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John Kingham: John Kingham’s tips to invest in high quality, dividend-paying


Legendary investor John Kingham says investors should build and maintain a diverse portfolio of world-class businesses with market-beating characteristics.

He says in order to build a world class portfolio investors should use their common sense and follow a relatively simple and low risk strategy as some of the most successful investors have beaten the market by using this approach.

John Kingham is the managing editor of UK Value Investor, an investment newsletter for defensive value investors which he began publishing in 2011 after leaving the computer software industry.

With a professional background in insurance software analysis, Kingham’s approach to high yield, low risk investing is based on Benjamin Graham’s philosophy of being systematic and fact based, rather than speculative. Kingham is also the author of a popular investing book,
The Defensive Value Investor: A Complete Step-By-Step Guide to Building a High Yield, Low Risk Share Portfolio.”

In his book, Kingham explains how to shortlist shares for investment with the best combination of quality, value, income and growth. He also advises investors on how to conduct a thorough qualitative analysis, timing of buying and selling of shares, and how to combine investments into an easily manageable portfolio to reduce risk and increase returns.

Kingham suggests 10 steps that investors can follow for investing in the shares of high quality businesses. Let’s take a look at these steps.

1. Take a long-term view

Kingham says investors should take a long-term view of any investment that they make.

“Generally long-term is taken to mean five years at least, and I think that’s a reasonable minimum. Why so long-term? Because of the way the stock market generates return,” he writes in his book.

Kingham says if investors focus on the short-term almost all of their gains and losses will come from valuation changes which are by their nature unpredictable.

He says focusing on the long-term instead means dividend income and growth become much more important than the day-to-day ups and downs of the market, and finding a company that can grow its dividend is much easier than finding a share which will go up next week.

2. Stay diversified

Kingham says no matter how much research investors do into a company, they cannot know for certain how it will perform, or what the share price will be in the future. Hence investors should diversify and put their eggs into many different baskets.

Kingham says beyond just the number of investments there are other factors which can be diversified too like industry and geography.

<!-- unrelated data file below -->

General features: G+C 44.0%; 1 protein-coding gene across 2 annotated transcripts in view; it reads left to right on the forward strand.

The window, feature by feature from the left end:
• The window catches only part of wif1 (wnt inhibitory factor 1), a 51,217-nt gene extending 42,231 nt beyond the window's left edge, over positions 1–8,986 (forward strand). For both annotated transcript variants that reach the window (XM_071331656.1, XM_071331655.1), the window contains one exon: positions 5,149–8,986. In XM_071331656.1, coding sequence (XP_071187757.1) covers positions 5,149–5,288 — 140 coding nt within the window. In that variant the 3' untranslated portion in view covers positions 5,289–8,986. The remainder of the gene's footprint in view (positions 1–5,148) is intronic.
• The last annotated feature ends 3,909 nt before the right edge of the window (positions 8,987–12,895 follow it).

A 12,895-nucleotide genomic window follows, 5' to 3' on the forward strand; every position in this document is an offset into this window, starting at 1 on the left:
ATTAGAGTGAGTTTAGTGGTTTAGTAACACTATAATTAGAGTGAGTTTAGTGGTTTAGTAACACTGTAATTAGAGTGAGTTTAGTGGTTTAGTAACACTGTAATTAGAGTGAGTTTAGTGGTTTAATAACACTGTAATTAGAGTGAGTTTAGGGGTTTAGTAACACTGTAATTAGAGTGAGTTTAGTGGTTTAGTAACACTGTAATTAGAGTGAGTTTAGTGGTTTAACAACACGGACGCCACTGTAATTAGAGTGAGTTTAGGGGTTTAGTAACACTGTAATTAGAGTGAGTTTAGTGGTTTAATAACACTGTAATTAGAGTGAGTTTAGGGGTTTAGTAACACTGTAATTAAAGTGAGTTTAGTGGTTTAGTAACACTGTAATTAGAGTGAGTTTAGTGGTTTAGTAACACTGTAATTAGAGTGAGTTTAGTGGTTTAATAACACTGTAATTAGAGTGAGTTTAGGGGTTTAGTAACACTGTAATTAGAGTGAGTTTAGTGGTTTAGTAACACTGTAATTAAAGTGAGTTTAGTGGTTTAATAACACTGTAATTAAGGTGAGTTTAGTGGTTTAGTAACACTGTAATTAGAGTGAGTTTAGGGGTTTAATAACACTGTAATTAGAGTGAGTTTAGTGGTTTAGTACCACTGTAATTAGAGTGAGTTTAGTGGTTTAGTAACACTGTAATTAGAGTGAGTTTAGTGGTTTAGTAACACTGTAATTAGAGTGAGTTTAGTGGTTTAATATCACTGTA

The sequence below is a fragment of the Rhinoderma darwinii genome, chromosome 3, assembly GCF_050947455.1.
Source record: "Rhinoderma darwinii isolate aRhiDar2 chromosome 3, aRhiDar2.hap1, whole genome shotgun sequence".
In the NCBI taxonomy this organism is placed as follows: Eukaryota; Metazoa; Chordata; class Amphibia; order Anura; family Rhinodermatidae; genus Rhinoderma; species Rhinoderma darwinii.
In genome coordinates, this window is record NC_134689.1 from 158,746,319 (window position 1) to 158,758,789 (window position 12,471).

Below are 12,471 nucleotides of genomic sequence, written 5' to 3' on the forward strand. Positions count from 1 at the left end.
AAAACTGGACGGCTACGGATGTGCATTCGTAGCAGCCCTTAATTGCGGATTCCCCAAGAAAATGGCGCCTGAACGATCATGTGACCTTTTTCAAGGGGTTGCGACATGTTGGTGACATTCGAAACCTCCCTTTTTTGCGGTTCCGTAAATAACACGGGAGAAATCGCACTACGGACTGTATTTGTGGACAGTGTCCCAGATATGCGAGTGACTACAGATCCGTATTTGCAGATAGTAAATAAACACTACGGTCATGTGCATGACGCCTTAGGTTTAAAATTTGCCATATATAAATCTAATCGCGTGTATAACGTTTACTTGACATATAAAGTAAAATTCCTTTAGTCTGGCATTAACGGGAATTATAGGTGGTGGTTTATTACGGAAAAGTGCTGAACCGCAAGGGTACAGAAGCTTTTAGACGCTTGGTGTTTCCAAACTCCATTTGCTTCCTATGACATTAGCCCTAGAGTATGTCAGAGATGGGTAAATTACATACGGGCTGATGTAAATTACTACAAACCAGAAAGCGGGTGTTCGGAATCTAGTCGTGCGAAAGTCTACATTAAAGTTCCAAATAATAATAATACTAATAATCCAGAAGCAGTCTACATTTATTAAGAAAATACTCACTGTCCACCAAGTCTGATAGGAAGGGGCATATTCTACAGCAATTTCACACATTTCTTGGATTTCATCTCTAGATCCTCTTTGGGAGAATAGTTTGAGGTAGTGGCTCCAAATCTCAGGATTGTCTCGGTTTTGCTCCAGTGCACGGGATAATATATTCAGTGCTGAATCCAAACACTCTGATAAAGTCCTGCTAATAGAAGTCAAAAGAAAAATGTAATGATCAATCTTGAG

“Companies within the same industry are often affected by the same kinds of issues, so diversifying across many industries can reduce a portfolio’s risk. If a portfolio is diversified across many industries, anything that affects a single industry will only have a relatively small effect on the portfolio. The same thinking can be applied to geography, where a local problem (a recession, earthquake, epidemic, etc.) will have a smaller impact if the portfolio as a whole generates its earnings from across the globe,” he says.

Kingham says risk reduction is also important through diversification because investing is a long-term game.

“If your portfolio is relatively low risk because it is well diversified, you stand a better chance of sticking with equities for the long-haul,” he says.

3. Look for high yield shares

Kingham says dividend income is clearly a very important part of total stock market returns and the obvious way to measure income is by the dividend yield.

According to Kingham on its own the yield is often misleading and it is just as important that the dividend be sustainable in the longer-term, and that preferably it has a good chance of being increased.

“That’s why yield shouldn’t be looked at in isolation, but should instead be considered alongside a company’s ability to pay that dividend, consistently, for the long-term -In other words, its quality,” he says.

Kingham says there is another problem with a simple dividend yield as by looking at today’s yield investors could miss situations where a company has cut its dividend for a short period, perhaps because of a one-time crisis.

“A better approach may be to look at the share price relative to the company’s dividend payments over the last decade. The more dividends that have been paid relative to the current price, the better,” he says.

4. Look for growing companies

Kingham says growth is a friend of the long-term investor and without it the value of any business and the income from it will be eroded by inflation.

“The most important thing is a company’s ability to pay a growing stream of dividends in the future, since ultimately the value of all investments is based on the…



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